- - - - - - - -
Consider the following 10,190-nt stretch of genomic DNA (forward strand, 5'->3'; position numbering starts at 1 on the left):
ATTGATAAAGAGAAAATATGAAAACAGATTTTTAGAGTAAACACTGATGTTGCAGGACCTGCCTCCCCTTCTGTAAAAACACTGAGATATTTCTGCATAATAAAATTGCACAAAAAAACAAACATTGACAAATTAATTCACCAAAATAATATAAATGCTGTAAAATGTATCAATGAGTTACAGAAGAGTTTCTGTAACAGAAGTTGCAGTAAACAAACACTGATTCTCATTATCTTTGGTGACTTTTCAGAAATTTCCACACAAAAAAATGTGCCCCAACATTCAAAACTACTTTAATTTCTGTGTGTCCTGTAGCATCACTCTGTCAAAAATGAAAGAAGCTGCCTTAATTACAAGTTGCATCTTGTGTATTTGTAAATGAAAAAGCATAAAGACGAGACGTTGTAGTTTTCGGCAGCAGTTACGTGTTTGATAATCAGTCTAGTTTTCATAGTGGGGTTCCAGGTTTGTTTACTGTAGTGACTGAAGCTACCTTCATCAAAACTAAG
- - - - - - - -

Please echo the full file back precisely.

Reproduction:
Consider the following 10,190-nt stretch of genomic DNA (forward strand, 5'->3'; position numbering starts at 1 on the left):
ATTGATAAAGAGAAAATATGAAAACAGATTTTTAGAGTAAACACTGATGTTGCAGGACCTGCCTCCCCTTCTGTAAAAACACTGAGATATTTCTGCATAATAAAATTGCACAAAAAAACAAACATTGACAAATTAATTCACCAAAATAATATAAATGCTGTAAAATGTATCAATGAGTTACAGAAGAGTTTCTGTAACAGAAGTTGCAGTAAACAAACACTGATTCTCATTATCTTTGGTGACTTTTCAGAAATTTCCACACAAAAAAATGTGCCCCAACATTCAAAACTACTTTAATTTCTGTGTGTCCTGTAGCATCACTCTGTCAAAAATGAAAGAAGCTGCCTTAATTACAAGTTGCATCTTGTGTATTTGTAAATGAAAAAGCATAAAGACGAGACGTTGTAGTTTTCGGCAGCAGTTACGTGTTTGATAATCAGTCTAGTTTTCATAGTGGGGTTCCAGGTTTGTTTACTGTAGTGACTGAAGCTACCTTCATCAAAACTAAG